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Gastronomic earthquake in Tokyo

The news, which had been a closely guarded secret right to the end, spread like wildfire through the kitchens of the world, as we were privileged to witness for ourselves. See photo

In effect, we were at the Grand Hyatt Roppongi, the hotel where the dazzling array of guest chefs were staying, with our friends and partners of Jeroboam, our importer in Japan. We learn almost at the same moment that Jeroboam was selected as Japan's best wine importer in a survey sent to 250 key members of the Japanese wine trade. The result of the survey was published by Wine Business International

With Marc Perrin (Beaucastel) and Hubert de Billy (Champagne Pol Roger) we were at the end of a one week market visit.

The event, related below, will certainly have a long-lasting effect on the entire wine and food world. It is also an inestimable opportunity to be seized as far as our wines are concerned. For many decades our wines have been widely distributed throughout the land of the rising sun, because their ability to match the local cuisine is almost legendary.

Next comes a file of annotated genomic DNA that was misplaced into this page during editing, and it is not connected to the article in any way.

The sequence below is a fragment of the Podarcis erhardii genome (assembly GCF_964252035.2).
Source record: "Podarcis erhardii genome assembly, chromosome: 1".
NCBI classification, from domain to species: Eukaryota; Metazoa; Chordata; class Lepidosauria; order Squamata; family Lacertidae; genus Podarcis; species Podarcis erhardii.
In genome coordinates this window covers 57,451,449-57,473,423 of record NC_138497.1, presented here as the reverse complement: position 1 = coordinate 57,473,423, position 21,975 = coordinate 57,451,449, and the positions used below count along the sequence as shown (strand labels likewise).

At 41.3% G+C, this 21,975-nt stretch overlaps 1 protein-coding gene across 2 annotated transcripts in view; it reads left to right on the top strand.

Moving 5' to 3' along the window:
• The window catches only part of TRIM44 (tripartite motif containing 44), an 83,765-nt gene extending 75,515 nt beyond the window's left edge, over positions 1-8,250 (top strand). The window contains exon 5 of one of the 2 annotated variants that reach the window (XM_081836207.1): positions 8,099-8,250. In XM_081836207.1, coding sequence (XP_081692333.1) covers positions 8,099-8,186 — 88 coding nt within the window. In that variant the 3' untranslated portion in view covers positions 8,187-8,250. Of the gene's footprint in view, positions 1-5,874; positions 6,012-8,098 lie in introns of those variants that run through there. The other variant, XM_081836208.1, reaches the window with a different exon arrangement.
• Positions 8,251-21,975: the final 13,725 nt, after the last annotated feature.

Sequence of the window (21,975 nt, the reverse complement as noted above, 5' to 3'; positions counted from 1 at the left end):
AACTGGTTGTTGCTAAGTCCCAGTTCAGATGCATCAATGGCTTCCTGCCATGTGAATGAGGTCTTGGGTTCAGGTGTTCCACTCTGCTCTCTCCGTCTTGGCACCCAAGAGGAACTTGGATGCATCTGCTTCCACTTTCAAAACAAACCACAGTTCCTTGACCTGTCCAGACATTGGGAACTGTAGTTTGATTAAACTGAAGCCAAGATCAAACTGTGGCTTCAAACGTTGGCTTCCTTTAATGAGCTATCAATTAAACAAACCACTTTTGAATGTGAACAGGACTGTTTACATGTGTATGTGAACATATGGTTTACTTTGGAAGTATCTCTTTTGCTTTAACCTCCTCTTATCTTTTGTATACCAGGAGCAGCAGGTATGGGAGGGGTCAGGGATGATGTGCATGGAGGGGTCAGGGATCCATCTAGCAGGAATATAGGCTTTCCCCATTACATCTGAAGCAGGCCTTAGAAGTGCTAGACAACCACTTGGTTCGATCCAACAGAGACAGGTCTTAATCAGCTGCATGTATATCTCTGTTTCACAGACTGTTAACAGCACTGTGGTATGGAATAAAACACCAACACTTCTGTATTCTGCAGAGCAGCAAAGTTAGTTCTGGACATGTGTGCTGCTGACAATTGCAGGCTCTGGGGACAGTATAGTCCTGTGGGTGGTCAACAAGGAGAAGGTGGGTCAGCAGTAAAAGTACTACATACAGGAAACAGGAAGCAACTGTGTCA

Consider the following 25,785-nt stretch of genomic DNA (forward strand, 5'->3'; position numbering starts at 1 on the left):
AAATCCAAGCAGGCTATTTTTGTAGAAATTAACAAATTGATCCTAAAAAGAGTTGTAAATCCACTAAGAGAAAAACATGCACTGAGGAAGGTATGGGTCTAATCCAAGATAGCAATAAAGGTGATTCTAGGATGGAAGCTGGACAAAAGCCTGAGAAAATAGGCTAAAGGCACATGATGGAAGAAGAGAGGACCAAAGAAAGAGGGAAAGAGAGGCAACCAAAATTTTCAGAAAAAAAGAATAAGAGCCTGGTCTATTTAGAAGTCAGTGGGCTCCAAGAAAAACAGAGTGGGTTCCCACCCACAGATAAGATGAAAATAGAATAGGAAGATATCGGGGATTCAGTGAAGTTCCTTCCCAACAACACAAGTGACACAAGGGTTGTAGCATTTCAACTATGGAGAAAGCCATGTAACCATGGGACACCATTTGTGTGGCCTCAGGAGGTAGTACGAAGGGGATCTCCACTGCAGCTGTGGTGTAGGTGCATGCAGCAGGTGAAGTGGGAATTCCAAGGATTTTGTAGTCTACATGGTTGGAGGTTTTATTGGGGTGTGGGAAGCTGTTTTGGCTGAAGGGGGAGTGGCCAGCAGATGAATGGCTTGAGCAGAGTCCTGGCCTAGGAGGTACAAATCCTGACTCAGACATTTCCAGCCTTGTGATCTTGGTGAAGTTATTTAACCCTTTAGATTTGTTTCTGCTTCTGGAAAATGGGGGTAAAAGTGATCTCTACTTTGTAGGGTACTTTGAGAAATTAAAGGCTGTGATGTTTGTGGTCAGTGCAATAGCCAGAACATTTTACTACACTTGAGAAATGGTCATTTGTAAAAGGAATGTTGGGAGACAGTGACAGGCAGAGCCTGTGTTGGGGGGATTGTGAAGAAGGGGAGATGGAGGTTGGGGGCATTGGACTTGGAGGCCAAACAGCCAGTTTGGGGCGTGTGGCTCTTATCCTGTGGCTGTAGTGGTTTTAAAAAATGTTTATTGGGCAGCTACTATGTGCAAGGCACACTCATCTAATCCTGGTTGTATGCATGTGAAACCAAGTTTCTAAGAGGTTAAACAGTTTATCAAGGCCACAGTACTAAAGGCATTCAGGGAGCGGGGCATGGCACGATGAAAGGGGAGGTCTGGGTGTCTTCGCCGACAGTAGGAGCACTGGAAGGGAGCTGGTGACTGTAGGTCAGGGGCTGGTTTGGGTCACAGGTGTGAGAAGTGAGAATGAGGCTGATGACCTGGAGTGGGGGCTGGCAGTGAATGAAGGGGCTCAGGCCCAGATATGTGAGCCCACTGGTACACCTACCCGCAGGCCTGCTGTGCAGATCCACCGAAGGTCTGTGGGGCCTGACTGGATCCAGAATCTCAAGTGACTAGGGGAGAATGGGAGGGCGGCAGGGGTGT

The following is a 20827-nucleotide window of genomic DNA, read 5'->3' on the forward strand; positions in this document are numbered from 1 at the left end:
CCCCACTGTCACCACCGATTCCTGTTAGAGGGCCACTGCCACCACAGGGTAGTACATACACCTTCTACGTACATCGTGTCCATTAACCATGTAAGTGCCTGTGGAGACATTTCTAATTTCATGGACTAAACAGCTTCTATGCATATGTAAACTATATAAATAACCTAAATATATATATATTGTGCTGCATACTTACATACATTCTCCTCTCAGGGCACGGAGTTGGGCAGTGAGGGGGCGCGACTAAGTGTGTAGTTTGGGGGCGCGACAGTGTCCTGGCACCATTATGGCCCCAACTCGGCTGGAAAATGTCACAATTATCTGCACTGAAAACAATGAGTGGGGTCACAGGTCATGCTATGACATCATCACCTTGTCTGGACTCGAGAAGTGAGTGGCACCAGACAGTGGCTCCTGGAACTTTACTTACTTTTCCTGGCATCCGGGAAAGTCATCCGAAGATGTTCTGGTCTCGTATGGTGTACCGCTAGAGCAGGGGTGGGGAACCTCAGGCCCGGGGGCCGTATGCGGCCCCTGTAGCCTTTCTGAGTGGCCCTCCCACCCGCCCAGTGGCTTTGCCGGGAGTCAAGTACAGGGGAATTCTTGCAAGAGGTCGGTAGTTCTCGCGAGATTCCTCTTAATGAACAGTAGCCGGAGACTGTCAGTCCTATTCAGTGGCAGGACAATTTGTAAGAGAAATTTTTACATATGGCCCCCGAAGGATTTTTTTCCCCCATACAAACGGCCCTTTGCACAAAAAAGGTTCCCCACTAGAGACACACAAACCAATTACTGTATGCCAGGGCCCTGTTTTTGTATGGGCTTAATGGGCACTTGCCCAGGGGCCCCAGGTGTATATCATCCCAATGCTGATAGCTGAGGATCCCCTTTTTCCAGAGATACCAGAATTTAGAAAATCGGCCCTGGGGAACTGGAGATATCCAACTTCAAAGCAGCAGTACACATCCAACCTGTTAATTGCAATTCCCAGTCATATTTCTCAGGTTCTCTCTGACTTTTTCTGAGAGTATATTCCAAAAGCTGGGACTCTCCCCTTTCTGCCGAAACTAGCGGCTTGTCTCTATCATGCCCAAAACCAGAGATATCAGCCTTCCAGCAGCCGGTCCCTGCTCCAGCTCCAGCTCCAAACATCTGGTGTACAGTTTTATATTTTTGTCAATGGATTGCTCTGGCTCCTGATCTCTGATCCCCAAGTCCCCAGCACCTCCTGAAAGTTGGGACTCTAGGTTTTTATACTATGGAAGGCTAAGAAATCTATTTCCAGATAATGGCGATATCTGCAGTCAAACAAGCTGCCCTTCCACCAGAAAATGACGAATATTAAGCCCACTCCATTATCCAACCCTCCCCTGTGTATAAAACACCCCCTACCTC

TOKYO 'AFP) - On Monday, Tokyo became the Michelin guide's most "star-studded" city in the world. In only its second foray outside the western world, the red guidebook has awarded a record 191 "rosettes" to the restaurants of Japan's capital city, twice as many as in Paris.

For the first time in the 108 year history of the famous French guidebook, a grand total of 150 selected restaurants have been awarded at least one star, a tribute to what Michelin calls the "cuisine beyond compare" of Japan.

Eight restaurants -- five with Japanese cuisine and three with French cuisine -- have received the supreme distinction of three stars, which honour only those establishments that are said to merit making a special journey. 25 other restaurants were awarded two "rosettes" and the remaining 117, one.

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